I am 22 year old female I was born and raise in the United States of America. Both my parents are Jamaican i was born light skin and grow up to have a light brown complexion due to my grandmother who is mixed with white. i am encouraged by my mother to use skin lighteners to smooth out my complexion when i get break outs and scars on my skin. i have never used it to lighten my skin but at the same time i am not considered dark. i understand why Jamaican woman lighten there skin. its mostly due to the upbringing and the men. i also believe slavery has a lot to do with black people having low self esteem but also our most successful black men tend to be with white woman or light skin bi racial woman. i am considered very attractive by many men that look my way and many woman hate me for it. but i feel like the hate woman have towards me is mainly due to self hate which is caused by what there men see as beautiful. My younger sister is dark skin but is equally beautiful but my family favors me over her due to the difference in our skin. when she was born my grand mother called her a monkey due to her dark pigment. Although her skin is dark she is the only model in the family and the white photographer loves her skin color and he encourages her to continue to model. The point I'm trying to get across is we are all born different for a reason variation is necessary for the human race to continue if we all look the same and had the same genetic traits then why even both reproducing. Love the skin your in cause that's what makes you different and if your man cant love it just move on to the next. One Love!!!!!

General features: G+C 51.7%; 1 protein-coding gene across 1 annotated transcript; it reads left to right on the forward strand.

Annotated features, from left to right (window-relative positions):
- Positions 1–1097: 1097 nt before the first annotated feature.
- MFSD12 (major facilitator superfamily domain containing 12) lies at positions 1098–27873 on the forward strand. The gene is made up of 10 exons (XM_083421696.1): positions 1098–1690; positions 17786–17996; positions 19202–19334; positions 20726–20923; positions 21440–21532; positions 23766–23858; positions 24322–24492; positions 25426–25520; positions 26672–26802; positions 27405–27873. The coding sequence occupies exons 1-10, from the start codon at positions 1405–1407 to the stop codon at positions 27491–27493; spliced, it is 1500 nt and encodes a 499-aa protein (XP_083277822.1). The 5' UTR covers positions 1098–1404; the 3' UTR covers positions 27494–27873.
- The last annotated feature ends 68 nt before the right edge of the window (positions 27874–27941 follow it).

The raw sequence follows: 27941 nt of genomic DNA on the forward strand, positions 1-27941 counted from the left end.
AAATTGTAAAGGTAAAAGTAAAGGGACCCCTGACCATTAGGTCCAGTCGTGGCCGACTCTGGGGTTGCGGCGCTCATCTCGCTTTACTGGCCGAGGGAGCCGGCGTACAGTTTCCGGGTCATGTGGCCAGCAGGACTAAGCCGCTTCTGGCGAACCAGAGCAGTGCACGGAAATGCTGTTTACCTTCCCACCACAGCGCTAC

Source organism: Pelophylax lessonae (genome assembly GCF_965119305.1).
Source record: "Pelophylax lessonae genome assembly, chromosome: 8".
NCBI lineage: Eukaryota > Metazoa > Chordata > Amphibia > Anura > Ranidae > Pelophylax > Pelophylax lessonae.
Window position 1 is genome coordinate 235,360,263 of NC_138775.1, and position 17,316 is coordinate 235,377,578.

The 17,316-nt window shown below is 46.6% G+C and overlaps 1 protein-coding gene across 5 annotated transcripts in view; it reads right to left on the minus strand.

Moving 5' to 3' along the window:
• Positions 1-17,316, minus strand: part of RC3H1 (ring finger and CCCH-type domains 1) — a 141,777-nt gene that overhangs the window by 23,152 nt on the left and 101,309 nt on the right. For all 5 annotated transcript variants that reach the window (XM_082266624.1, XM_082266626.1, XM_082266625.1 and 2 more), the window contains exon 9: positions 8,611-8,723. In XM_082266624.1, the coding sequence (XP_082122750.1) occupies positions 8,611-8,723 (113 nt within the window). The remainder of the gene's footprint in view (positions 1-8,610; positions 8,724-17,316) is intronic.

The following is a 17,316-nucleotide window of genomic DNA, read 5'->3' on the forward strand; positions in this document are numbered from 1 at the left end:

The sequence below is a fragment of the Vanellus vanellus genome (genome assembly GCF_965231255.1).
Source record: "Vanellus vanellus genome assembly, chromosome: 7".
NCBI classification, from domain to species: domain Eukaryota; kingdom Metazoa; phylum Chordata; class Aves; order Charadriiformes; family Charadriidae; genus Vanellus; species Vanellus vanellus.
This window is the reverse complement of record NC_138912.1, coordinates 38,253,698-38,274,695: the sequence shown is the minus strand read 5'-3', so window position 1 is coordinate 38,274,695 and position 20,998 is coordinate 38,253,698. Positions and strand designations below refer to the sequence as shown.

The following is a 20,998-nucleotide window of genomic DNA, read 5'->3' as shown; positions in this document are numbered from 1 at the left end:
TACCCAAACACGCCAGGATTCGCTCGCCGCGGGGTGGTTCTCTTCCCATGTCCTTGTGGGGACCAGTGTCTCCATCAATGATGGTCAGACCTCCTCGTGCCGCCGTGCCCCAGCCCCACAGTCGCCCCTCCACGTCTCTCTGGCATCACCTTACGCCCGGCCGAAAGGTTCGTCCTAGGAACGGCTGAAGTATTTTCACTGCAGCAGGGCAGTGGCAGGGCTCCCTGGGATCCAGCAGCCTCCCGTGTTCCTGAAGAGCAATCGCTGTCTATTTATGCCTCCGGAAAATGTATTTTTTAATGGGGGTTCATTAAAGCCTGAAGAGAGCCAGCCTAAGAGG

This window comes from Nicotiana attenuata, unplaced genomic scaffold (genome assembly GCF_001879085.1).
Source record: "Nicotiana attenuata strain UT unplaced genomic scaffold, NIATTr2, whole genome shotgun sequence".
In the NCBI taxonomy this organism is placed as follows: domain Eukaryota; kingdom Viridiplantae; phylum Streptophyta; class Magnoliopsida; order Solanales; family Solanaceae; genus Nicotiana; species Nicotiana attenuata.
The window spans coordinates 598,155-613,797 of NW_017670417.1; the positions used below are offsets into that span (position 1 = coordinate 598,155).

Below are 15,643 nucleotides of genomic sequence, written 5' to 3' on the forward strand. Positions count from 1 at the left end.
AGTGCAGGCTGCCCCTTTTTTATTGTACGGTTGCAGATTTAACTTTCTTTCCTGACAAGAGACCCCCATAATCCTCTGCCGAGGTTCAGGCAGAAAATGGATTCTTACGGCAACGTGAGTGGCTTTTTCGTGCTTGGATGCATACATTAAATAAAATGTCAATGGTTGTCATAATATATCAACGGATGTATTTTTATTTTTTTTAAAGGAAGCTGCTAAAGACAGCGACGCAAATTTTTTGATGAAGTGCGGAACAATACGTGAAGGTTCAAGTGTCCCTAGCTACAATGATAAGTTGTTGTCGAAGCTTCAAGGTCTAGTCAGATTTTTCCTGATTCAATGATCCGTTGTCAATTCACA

Staceyanne
Jun 15, 2011 3:28am [ 10 ]

Men are not to blame for this epidemic in African American society, nor Caucasians. . How can you put someone at fault for what they are attracted to? I am a dark skinned girl and people always tell me I have a cute face, but when a lighter-skinned female walks by they are completely 'beautiful'. I do not take it personal when I hear that because I can not change the way that my mother made me. I get so upset sometimes because all the celebrities get to change everything about them because they have money. When reading this article, It definitely opens my eyes when reading the side effects but sadly some people are willing to even risk death to become beautiful, because why is life worth living if you are unhappy? I never considered myself pretty because sadly people joke about how dark I am more than complementing me on beauty. I think that dark skinned man will always look better than any dark skinned female any day. That's just the way it is. A lighter face is a softer face, and a man can have a darker face because it isn't feminine.

Staceyanne
Jun 15, 2011 3:31am [ 11 ]

Men are not to blame for this epidemic in African American society, nor Caucasians. . How can you put someone at fault for what they are attracted to? I am a dark skinned girl and people always tell me I have a cute face, but when a lighter-skinned female walks by they are completely 'beautiful'. I do not take it personal when I hear that because I can not change the way that my mother made me. I get so upset sometimes because all the celebrities get to change everything about them because they have money. When reading this article, It definitely opens my eyes when reading the side effects but sadly some people are willing to even risk death to become beautiful, because why is life worth living if you are unhappy? I never considered myself pretty because sadly people joke about how dark I am more than complementing me on beauty. I think that dark skinned man will always look better than any dark skinned female any day. That's just the way it is. A lighter face is a softer face, and a man can have a darker face because it isn't feminine.